Primary Genre(s): Contemporary Fiction, Art
Originally Published: 27 Nov 2018 by Algonquin Books
Page count: 304
My Format: Audiobook via Hoopla Digital
Would I recommend it: No
Commission Link: https://amzn.to/2K94Fz3
My rating: ★★☆☆☆
Summary from Goodreads
She watched as the final hours of The Artist is Present passed by, sitter after sitter in a gaze with the woman across the table. Jane felt she had witnessed a thing of inexplicable beauty among humans who had been drawn to this art and had found the reflection of a great mystery. What are we? How should we live?
If this was a dream, then he wanted to know when it would end. Maybe it would end if he went to see Lydia. But it was the one thing he was not allowed to do.
Arky Levin is a film composer in New York separated from his wife, who has asked him to keep one devastating promise. One day he finds his way to The Atrium at MOMA and sees Marina Abramovic in The Artist is Present. The performance continues for seventy-five days and, as it unfolds, so does Arky. As he watches and meets other people drawn to the exhibit, he slowly starts to understand what might be missing in his life and what he must do.
This dazzlingly original novel asks beguiling questions about the nature of art, life and love and finds a way to answer them.
It looks like I am in the minority again because I did not enjoy this book. Read the synopsis above and you will get a sense of how this book was to read. The synopsis is all over the place, almost like random thoughts just bunched together. That is how the book was to me… a bit of a mess. Here are my pros and cons:
- The idea behind this book was creative.
- You get to learn a little bit about Marina Abramovic – love her or hate her, she is at least a very unique individual.
- I found this story to be dull and plodding. This is a relatively short book – about 300 pages – and it took me forever to get through it. It simply wasn’t engaging to me. I wasn’t invested.
- As I said in the pros above, the idea behind this book was creative – writing a story about individuals that are enthralled by the Abramovic piece and how it affects their lives. However, the execution was off. Everything about this book just felt skewed to me.
- I didn’t connect to a single character. I felt like there was a little too much going on and there wasn’t a strong enough focus on any central theme to hold the story together and keep it interesting.
- This book was struggling with whether it wanted to be a biography of Abramovic, a story about a woman dealing with widowhood, or a story about a man struggling with losing his wife. By trying to be all three, it effectively did none of them well.
I am an art lover. I have been around the world standing in front of some of the most amazing pieces of art ever created on this Earth. I’ve been mesmerized by Michelangelo’s David in Florence, da Vinci’s Mona Lisa in Paris, Delaroche’s The Execution of Lady Jane Grey at the National Gallery in London. I enjoy theatre and opera and symphonies. My husband and stepsons and oldest granddaughter are amazing artists – from painting to sculpting to drawing to writing. That said, performance art, and admittedly some of the modern art I’ve seen, I don’t quite understand. I’ve been to Tate Modern in London and I was surprised, to be honest, about what I saw there. Some of it was creative and unique, but the performance art pieces were just weird to me. I understand that the performance art is essentially meant to evoke emotion or to entertain through physical action rather than via conventional formats (painting, sculpture, etc.), but the only thing it evoked in me was a resounding HUH? And you know what? That is an absolutely okay reaction to performance art. The great thing about art, to me, is that it evokes opinions, as well as emotion, and we are each entitled to our own. I am positive that someone out there viewed the video of a man in a clown costume jumping up and down on a small television screen for hours on end at the Tate Modern as a work of genius… I did not. I stood in front of Michelangelo’s David and saw a work of genius… others may not. The art world has something for everyone and we don’t all have to love the same things.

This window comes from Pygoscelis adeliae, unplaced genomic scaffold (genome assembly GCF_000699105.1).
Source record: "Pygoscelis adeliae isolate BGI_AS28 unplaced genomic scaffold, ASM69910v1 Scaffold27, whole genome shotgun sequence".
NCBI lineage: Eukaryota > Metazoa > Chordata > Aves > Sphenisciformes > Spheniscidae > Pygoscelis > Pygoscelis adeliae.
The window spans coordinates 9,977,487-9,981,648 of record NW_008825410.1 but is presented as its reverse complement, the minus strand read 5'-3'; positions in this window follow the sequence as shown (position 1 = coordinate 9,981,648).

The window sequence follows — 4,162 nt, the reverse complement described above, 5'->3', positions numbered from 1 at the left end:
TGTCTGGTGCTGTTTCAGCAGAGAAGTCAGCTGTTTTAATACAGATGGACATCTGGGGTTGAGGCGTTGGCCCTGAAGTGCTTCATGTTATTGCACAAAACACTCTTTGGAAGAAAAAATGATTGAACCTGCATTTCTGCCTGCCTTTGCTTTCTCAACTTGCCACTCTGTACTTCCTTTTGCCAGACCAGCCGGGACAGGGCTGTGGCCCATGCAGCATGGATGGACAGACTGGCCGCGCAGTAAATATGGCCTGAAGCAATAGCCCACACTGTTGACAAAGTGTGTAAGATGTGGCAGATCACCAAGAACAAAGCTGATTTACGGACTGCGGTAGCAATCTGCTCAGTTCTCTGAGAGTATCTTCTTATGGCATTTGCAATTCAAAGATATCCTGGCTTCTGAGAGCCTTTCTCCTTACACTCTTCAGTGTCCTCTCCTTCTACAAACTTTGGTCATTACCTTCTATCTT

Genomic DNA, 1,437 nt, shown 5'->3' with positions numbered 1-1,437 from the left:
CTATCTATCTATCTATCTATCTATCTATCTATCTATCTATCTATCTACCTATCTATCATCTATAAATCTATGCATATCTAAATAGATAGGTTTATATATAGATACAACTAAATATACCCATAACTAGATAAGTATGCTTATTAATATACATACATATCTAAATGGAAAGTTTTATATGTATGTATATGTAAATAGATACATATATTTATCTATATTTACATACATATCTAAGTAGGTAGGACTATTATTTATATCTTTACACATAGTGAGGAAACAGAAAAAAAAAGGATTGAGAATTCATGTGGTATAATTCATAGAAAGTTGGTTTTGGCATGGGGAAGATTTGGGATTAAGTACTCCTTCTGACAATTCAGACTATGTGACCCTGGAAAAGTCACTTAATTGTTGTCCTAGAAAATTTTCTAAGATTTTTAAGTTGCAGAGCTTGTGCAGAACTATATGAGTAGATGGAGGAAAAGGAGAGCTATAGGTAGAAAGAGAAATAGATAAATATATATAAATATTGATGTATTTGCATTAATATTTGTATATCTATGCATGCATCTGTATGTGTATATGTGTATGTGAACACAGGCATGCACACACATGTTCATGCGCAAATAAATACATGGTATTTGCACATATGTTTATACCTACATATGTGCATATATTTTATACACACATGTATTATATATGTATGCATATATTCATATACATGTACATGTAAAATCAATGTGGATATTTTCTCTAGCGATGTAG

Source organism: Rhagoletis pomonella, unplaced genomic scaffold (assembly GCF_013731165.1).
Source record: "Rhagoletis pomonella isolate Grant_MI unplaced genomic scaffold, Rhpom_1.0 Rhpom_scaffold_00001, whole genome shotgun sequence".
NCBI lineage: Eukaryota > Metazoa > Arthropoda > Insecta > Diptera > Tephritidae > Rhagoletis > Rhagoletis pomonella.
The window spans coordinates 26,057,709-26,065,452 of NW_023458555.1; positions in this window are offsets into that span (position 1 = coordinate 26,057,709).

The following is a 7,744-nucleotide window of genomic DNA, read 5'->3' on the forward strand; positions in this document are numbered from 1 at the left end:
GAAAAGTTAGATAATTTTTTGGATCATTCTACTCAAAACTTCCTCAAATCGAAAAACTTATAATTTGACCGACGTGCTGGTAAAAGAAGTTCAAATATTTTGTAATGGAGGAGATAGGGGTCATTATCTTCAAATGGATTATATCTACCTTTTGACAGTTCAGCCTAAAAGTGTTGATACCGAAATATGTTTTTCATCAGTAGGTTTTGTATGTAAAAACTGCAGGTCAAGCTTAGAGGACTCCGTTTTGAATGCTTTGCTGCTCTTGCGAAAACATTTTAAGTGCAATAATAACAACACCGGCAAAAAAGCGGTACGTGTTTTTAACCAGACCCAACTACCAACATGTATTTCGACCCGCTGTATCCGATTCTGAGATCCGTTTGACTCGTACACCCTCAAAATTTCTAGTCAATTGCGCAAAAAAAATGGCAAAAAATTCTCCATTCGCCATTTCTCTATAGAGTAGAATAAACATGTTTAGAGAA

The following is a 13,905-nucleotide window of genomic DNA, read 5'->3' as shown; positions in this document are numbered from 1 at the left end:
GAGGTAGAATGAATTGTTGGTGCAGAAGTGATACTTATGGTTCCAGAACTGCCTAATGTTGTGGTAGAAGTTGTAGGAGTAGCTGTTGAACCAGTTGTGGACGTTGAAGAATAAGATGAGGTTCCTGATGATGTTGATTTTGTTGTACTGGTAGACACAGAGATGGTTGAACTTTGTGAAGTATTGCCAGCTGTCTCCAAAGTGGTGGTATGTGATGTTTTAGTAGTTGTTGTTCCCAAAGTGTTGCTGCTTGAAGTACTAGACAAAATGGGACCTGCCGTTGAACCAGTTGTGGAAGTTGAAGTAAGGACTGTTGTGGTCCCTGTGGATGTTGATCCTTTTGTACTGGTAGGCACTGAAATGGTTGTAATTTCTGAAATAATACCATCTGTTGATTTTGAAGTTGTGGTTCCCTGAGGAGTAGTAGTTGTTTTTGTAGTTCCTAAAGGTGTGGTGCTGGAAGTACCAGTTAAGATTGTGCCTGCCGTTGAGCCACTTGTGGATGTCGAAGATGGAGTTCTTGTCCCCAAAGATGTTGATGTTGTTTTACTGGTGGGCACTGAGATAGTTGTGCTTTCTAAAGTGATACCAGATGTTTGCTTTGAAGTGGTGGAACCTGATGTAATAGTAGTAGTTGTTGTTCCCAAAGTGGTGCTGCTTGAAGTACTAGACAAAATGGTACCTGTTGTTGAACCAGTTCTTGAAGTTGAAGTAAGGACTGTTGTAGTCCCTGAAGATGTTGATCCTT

I heard about Abramovic’s piece back when she was sitting at MOMA. It was all over the news, particularly when Ulay sat with her. Even though I am not a fan of performance art in general, I do admit that watching the emotions the two of them were experiencing without saying a word was quite stunning. At least that sitting was powerful. I still wouldn’t have traveled to New York to see it for myself.
Now, back to the book. As of today, this book has a 4.01 rating on Goodreads with 4,753 ratings. So, there are clearly people out there that loved this book. There are also people that did not love it and I am one of those people. I’d love to hear your thoughts on it if you have read it.
Sidenote: Delaroche’s The Execution of Lady Jane Grey is one of my favorite paintings. The light, the emotion… just everything about that painting is tangible and profound to me. I know a lot about the history of Lady Jane Grey and perhaps that is why this painting evokes such emotion in me. I stood in front of it in the National Gallery for a very long time – I simply couldn’t take my eyes off of it. If anyone ever gets the chance to see it, I highly recommend it.
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